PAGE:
The brilliant- almost stupid simplicity of the idea hit me like a lightning strike. A depth finding, fish finding, video recording, redneck engineered million dollar idea for the cost of a ziploc bag (plus a go pro, of course).
“The way I see it, it's no different from a fish finder.” Awestruck, I wholeheartedly agreed with him.
When you think about it, a fish finder is as ubiquitous as the motor itself on most fishing boats. If you're going to use technology, then by all means use technology. As it turns out, he wasn’t as much interested in seeing what the fish were doing, it more started with seeing what his lures were doing. And that really stuck with me. He started using it not to look for fish, but to look at his own technique.
When you throw a lure out into the water, you lose sight of it within moments. You don't really know how your lure is acting until it becomes visible again close to where you're casting. A lot can be happening in the interim space there. With every shape, size and style of lure claiming to mimic every possible fish movement under the surface, you have to just trust that the lure is doing what it claims to be doing.
What Dan started out doing with his gopro/ziploc was learning the way his lures were moving through the water. He described his approach in throwing out a line with the camera attached (he said depending on where he’s fishing he’d actually walk out and place the camera beneath the surface). Then he’d skillfully toss a lure on another rod close enough to the camera to see what the action was like, depending on how he retrieved it.
The goal was to figure out ways to better emulate a bait fish- or any fish for that matter. Which is a really intriguing thought when you think about it. It's basically like performance analysis of you and of the thing you're doing. It be like analyzing your golf swing and also analyzing the rotation of the ball while it's in the air.
When we don’t catch any fish (a common outcome for me, especially), it’s easy to say there’s no fish there. After all, unless the fish are literally breaking on the surface, we really can’t say one way or another what’s beneath that murky water at any given moment.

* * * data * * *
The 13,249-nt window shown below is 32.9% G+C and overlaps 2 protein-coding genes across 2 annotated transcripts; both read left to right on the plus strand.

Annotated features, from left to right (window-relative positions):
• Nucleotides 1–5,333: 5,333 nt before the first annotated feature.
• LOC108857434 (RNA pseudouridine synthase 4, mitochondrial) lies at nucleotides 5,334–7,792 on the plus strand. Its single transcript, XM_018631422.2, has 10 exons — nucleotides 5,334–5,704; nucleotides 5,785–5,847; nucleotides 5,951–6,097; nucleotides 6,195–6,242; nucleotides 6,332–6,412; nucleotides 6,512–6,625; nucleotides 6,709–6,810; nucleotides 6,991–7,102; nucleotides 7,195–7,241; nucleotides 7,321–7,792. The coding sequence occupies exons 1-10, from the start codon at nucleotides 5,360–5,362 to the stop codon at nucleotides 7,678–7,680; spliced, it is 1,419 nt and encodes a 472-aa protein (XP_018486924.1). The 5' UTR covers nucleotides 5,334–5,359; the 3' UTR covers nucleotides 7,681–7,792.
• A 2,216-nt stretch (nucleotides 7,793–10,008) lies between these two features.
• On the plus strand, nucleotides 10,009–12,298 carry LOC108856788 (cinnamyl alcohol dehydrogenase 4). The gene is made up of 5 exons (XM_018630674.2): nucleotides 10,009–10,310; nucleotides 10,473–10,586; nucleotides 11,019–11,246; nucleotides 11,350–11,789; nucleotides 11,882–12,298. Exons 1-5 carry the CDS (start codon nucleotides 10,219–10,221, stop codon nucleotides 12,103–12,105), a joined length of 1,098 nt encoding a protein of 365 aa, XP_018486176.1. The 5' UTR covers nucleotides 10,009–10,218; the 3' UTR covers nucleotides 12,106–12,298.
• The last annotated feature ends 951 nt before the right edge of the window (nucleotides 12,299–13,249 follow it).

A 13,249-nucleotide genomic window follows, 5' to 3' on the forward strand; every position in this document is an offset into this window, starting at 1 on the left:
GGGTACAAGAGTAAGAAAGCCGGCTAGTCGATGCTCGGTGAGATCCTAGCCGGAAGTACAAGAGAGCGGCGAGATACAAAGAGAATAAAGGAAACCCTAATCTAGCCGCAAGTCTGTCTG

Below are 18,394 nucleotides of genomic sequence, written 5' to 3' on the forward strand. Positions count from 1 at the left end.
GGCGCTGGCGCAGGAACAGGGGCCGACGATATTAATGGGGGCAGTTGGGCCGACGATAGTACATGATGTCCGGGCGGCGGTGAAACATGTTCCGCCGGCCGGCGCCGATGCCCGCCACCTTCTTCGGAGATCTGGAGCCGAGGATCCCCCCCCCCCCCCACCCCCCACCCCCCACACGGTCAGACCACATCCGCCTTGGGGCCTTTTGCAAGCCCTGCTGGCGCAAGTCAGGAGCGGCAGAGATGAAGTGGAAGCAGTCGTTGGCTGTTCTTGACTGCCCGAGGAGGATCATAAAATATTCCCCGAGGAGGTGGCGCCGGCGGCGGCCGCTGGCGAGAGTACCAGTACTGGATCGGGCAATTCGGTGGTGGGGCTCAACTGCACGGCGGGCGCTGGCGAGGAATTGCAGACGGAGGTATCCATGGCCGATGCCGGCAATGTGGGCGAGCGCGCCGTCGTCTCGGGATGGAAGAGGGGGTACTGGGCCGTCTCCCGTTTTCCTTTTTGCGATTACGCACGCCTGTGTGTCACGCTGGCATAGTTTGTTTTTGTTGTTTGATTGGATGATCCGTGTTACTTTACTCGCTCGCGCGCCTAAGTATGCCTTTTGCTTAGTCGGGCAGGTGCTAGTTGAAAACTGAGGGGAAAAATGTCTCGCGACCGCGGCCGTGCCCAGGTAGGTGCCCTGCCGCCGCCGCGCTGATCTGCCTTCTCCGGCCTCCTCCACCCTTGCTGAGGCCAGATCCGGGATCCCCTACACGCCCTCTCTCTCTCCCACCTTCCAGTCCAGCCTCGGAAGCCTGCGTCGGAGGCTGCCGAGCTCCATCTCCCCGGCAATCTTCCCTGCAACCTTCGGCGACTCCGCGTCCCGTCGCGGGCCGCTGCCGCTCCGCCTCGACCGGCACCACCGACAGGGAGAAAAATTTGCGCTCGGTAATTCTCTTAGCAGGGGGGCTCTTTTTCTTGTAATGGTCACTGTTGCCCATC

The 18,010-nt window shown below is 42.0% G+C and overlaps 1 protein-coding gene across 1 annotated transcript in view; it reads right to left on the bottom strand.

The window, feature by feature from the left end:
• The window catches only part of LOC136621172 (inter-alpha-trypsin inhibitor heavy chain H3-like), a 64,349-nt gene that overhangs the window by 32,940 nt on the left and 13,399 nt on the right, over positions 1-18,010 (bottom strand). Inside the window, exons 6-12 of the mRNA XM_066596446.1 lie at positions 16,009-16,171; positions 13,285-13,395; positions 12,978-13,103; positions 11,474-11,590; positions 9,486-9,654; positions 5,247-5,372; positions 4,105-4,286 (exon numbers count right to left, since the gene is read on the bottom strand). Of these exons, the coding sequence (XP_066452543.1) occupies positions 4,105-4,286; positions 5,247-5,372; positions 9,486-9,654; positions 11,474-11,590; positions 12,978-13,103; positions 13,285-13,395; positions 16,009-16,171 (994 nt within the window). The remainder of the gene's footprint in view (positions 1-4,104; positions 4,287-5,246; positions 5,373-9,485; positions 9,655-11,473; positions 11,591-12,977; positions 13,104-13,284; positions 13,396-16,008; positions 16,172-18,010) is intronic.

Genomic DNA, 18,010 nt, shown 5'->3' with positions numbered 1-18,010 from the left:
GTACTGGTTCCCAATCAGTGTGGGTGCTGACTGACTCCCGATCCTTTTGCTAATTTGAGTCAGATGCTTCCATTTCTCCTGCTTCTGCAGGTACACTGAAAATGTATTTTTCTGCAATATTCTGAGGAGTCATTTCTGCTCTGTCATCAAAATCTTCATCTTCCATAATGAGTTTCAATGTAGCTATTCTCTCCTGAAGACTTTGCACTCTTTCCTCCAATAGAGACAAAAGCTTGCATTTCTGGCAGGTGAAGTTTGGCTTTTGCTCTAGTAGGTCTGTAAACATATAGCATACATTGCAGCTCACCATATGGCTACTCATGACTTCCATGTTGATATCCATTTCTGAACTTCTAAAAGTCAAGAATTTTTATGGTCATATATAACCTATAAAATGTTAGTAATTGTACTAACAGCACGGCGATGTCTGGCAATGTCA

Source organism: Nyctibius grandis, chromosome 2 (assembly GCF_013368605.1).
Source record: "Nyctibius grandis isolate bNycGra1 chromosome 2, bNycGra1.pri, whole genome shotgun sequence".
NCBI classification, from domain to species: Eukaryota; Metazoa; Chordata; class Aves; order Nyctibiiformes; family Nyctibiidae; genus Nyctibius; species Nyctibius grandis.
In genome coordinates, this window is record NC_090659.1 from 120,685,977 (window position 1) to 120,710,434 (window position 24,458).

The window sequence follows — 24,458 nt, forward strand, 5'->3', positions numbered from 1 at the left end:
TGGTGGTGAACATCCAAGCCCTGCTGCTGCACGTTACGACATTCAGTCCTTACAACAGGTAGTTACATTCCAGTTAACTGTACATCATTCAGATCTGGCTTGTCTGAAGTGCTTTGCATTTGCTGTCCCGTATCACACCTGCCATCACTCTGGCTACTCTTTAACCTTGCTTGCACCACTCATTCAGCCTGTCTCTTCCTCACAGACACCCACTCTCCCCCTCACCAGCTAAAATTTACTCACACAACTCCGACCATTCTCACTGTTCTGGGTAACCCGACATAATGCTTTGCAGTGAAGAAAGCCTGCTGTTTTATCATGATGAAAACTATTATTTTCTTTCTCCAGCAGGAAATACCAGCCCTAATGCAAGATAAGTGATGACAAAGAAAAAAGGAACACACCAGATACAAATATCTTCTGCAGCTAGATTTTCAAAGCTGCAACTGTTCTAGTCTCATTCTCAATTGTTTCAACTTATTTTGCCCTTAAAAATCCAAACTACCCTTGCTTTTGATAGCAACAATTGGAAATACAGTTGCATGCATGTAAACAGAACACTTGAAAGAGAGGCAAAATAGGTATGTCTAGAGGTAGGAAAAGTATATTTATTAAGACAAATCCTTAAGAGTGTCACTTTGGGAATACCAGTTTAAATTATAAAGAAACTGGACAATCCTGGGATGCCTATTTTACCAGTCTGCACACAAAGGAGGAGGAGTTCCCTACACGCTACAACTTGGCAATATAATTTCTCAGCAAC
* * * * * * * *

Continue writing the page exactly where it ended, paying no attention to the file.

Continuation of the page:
Instead of laying the blame on the fish, Dan was taking the redneck engineer’s approach (Dan was definitely more of the engineer, less of the redneck) to better improve his fishing. It’s a pretty noble, self-reflective approach to an otherwise simplistic sport.
The whole approach sounded admittedly a bit tricky, and he readily admitted that a lot of the videos are just murky water. But like anything, once you hone the technique, he was able to start getting more reliable footage of his lures in clear water. The footage he keeps are those videos. Spying on schools of nearby fish was apparently an added bonus.
We chatted for a few more minutes. I wanted to see it in action, but he didn’t seem interested and he didn’t bring up the idea so I had to move on. I was there to actually do some fishing myself, after all. So once the conversation started wrapping up, I decided I’d head upstream to get some distance and ponder the mind-shattering moment. I finally introduced myself (we were still strangers at this point), and asked him if he’d mind if I shared his idea. He said go for it, but to not use his name (it wasn’t Dan, shocker). We left it at that.
I walked up river, mind in a daze, settled in and started fishing. Thinking. Brainstorming. I pulled out my phone, and thought to myself I wonder if I have a ziploc bag in the truck…